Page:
be kind

Because of you.

Yesterday I woke and wept. Just a little bit. I miss him.

I made his favorite coffee and shuffled down the five steps into my ground level office to work. I wondered if others would think of him and tried to remember the way he started his birthdays.

Quiet. Like most mornings.

So I started that way too.

Through out the day these acts of kindness buzzed into my phone and I’m forever grateful for the people who did something kind in remembrance of Roy. There’s still time.

Because of you, the following energy and acts of goodness entered the world.

#1. A donation was made in his name to the Rhett Syndrome Foundation

#2. A neighbor was brought fresh scones

#3. Another family was given hand-me down clothes

#4. A woman left a Starbucks gift card on a car parked in spot # 63

#5. A friend received potted flowers in a homemade arrangement

#6. A friend who just lost his dad to COVID received zucchini muffins and a listening ear

#7. Two kids were read to online

#8. A teacher stayed online just a bit longer because she could tell he needed to chat

#9. A friend was gifted a t-shirt

#10. Coffee and doughnuts were delivered to two Bay area hospitals. Special request for Pikes Place

#11. Cheerios and bagels were brought to the Food Bank in Milliken

#12. A neighbor’s sprinkler was fixed

#13. A brother brought the Corvette into the garage

#14. A friend downloaded and made pretty an online planner for a surprise gift

#15. Cupcakes were brought to a boyfriend’s best friend’s wife

#16. Fresh cookies were given to the delivery guy

#17. A friend gave out snacks and water to a homeless person

#18. Cookies were dropped on an aunt’s porch

Thank you for helping me remember. Thank you for being kind. If you feel inspired, keep up the random acts of kindness and send them my way.

Of Cautionary Tales

She shares the tale frequently. 

The one of a rebellious toddler with a shaggy hair cut – his red locks grazing the back of his neck as he turned his chin up to look at her with defiance in his big brown eyes.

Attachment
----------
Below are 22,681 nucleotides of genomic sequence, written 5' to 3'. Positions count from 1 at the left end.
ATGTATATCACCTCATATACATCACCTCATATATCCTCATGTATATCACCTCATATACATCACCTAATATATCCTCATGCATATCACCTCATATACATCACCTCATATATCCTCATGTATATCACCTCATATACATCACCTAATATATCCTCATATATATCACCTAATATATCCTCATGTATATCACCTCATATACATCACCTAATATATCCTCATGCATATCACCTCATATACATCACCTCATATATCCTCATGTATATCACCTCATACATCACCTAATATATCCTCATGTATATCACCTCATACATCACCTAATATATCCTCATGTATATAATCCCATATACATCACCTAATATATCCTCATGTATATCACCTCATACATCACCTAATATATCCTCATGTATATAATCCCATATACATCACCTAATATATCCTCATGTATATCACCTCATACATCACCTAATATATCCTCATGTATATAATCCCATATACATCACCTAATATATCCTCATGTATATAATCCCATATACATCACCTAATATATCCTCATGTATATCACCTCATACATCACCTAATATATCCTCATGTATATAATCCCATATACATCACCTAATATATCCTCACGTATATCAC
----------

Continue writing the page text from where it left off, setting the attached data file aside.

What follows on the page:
coil

“Don’t touch that,” she said softly, “it’s hot and you

will get hurt.”

Always curious, you could watch him processing her words behind his crinkled forehead.

With defiance, he made his own decision, and leading with his balmy palm, stuck all five fingers straight to the coils and promptly started to scream.

I’ve been thinking of that little toddler and all the tales of caution we get served up.

Don’t put your hands on the burners, take your vitamins, avoid cigarettes, build up your 401k. For if we do all the right things, we’ll get out unscathed.

This week started with me calling 9-1-1 for a stranger in Macy’s. A pregnant woman had fainted. We were shopping for jeans. Dylan helped her partner lay her down on the worn green carpet in the department store. Undertrained staff frantically fumbled and we, just bystanders, made the decision to call for help.  While Dylan moved the tables stacked with denim, I leaned over and counted the woman’s breaths saying “Now. Now. Now” to the dispatch woman on the other end of the phone.  Another kind stranger fanned the woman with a crumpled flyer full of coupons waiting to be clipped.

I did something kind. We responded to a situation and when the emergency team walked in, I said good luck and we went on our way. I didn’t have it in me to stick around and see what happened next. Was it any of my business anyway?

The week ended with someone I love in the hospital and while she is ok, the tethers of vulnerability connecting us still brought me to tears. A friend was evacuated from her house due to forest fires.

All of these people take their vitamins, eat vegetables, and save money where they can. They tsk at diet soda and hug their loved ones and take deep breaths.

They’ve heard the tales, took caution, and still seem unable to escape the pain.

How do we witness and engage in others pain? How do I experience the heat of their experiences surging into the hot plates sitting in front of me?

Whether we know a diagnosis is coming, or show up and ride an elevator up to a sterile room full of beeping equipment, or call the adoption agency, or click send on the email with the hard to say feelings from years of resentment. We have choices with how much we want to touch the burning red. We can see it coming. The response is ours.

Is it really protecting ourselves to avoid the glow all together? Where can we lean in and feel the heat and not get scorched?

Or perhaps, we need to grab and hold and promptly let ourselves scream.

The choice is ours. What a beautiful thing.